Inductee spotlight: Joann Rutherford, Mizzou women’s basketball coach


From the moment her father put a basketball in her hands at age 2, Joann Rutherford loved the game, and her passion for the sport only grew from there.

How could it not? Her father, who had played at Pittsburg State University and with the U.S. Air Force team, had installed a full-length court in the barn of the family ranch.

However, when she got into college coaching, there was no one else to assist on the varsity or JV, or wash the uniforms, or drive the van. Scholarship dollars didn’t exist and, upon her arrival in Columbia, she placed ads in the local newspaper in hopes of recruiting players.

And yet Rutherford never walked away and, in doing so, lifted the University of Missouri Women’s Basketball Program from obscurity into national prominence. It also is why the Missouri Sports Hall of Fame is proud to induct Rutherford with the Class of 2017.

Her induction is part of the Women’s Sports Luncheon presented by the Bee Payne-Stewart Foundation, set for 11 a.m. March 30 at the University Plaza Convention Center in Springfield. (For ticket information & details, see below.)

“You’ve got to love the game,” Rutherford said. “That’s what it’s all about.”


Rutherford is the winningest coach in the history of the Mizzou women’s basketball, with a 422-262 record (.617) in 23 seasons from 1975 to 1998. The mark includes 19 winning seasons, and her 422 wins ranked among the NCAA’s Top 35 all-time at the time of her retirement.

Overall, Rutherford’s teams reached six NCAA Tournaments (1982, 1983, 1984, 1985, 1986, 1994), with the 1982 team advancing to the Elite Eight. The Tigers also captured four Big Eight Conference regular-season titles and five conference tournament championships.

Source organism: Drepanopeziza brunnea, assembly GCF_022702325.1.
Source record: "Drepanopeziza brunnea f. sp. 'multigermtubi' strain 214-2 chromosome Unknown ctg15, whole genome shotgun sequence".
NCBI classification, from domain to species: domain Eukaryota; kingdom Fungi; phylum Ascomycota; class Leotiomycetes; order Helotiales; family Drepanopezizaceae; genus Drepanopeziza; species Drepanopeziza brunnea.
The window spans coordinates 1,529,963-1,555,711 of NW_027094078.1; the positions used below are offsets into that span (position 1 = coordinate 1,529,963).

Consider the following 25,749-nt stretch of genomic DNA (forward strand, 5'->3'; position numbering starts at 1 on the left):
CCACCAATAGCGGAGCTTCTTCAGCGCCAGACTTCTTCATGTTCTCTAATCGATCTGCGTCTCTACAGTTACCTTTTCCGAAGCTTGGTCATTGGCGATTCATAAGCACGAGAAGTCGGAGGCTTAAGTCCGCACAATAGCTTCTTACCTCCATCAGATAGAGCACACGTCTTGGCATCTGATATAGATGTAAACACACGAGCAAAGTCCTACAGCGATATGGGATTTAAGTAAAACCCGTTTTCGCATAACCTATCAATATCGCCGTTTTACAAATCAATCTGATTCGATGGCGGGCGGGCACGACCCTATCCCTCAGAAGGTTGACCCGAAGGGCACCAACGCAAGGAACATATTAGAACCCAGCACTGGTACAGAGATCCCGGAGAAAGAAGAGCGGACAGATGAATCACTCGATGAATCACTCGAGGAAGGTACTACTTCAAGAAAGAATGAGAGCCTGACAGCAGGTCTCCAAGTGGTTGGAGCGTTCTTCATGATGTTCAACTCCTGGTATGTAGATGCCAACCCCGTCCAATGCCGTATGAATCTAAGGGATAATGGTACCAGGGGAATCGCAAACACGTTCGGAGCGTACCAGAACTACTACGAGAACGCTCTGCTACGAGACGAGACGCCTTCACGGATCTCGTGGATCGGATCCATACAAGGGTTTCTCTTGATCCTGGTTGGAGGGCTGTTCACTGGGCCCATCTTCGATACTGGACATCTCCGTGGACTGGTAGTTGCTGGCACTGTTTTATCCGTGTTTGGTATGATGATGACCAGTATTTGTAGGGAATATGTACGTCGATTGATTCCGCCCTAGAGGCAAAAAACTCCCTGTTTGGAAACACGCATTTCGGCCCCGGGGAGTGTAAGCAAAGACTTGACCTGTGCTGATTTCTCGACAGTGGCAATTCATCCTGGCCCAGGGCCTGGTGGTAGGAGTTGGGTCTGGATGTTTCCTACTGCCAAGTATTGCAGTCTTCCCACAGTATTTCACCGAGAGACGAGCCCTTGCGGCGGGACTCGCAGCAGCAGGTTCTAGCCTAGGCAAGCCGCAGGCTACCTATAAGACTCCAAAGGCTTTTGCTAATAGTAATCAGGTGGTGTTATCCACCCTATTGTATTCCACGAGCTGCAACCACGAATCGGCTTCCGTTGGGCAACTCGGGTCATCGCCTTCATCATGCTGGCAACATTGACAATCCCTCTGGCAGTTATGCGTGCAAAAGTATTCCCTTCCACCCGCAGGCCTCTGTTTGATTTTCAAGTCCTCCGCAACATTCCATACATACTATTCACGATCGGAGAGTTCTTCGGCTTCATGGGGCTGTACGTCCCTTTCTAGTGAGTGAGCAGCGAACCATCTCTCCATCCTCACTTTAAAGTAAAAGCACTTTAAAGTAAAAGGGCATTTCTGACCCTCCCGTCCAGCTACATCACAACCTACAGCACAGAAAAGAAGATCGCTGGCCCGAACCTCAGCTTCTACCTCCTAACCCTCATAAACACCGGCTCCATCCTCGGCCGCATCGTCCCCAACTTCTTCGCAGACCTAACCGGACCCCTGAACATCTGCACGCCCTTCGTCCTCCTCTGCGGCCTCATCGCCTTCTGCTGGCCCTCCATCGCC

Not that Rutherford or Mizzou was an overnight sensation. She arrived in Columbia as head coach for the 1975-1976 season, three years after the passage of the federal Title IX legislation that would ultimately boost women’s athletics across the country.

joann rutherford

“At Hearnes Center, the only time we got to practice was at 10 at night,” Rutherford said of her early years. “We’ve come a long way, and it’s great. But it wasn’t that you were any different than anybody else. It was the same way at Stanford, Tennessee or wherever you were.”

By then, she had enjoyed some journey. Rutherford earned All-State honors and was the leading scorer at Pittsburg (Kan.) High School, and then earned all-conference honors and a teaching degree at Pittsburg State University.

Rutherford’s first coaching travels took her to Eastern New Mexico University and Oklahoma State University, where her teams played in Sports Days, usually five games on Saturdays. In 1972, she played in the Pan-American Games.


“I was lucky to be brought up in an area that had women’s sports,” Rutherford said. “There were a lot of women who didn’t have the opportunity.”

In Columbia, she placed newspaper ads to pique the interest of players. Eventually, talent from across the country arrived.

“You couldn’t recruit. There were not many scholarships,” Rutherford said. “But there was something about that first group of players. They played for the love of the game.”